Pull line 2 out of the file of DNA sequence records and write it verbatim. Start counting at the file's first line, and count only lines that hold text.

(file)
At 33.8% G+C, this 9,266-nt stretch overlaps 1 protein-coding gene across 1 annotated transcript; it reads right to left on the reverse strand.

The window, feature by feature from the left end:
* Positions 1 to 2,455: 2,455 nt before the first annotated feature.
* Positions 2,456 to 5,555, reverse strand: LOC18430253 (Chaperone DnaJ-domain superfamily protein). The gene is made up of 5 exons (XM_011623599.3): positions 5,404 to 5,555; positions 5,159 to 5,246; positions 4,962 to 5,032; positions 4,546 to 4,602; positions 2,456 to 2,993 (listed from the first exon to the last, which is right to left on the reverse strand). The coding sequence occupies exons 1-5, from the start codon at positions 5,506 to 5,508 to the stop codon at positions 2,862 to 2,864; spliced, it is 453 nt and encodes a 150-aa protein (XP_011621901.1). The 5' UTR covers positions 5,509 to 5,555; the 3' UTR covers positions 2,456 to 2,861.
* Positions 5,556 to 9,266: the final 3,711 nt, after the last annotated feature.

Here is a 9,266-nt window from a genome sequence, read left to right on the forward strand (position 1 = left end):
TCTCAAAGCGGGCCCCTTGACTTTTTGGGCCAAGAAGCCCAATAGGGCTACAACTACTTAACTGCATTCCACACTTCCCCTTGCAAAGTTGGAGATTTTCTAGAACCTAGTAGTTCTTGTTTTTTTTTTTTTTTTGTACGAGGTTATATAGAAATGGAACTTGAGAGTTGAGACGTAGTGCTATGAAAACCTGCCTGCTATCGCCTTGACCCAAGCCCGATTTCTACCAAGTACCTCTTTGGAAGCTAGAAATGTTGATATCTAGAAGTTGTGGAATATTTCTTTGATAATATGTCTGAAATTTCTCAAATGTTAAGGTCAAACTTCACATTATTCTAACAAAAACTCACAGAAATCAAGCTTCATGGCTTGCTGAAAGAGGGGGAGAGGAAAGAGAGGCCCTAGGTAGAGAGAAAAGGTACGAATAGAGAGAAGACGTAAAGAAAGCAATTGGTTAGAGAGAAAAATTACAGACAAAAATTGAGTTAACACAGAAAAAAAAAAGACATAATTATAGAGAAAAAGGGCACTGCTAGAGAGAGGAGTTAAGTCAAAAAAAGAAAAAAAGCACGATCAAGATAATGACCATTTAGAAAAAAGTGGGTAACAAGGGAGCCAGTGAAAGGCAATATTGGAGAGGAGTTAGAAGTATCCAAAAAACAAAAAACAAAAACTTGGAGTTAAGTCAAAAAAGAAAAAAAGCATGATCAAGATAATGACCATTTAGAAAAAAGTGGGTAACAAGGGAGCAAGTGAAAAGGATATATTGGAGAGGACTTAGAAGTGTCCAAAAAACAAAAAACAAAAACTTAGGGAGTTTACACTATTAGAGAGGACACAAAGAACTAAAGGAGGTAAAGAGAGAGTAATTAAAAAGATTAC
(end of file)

The window, feature by feature from the left end: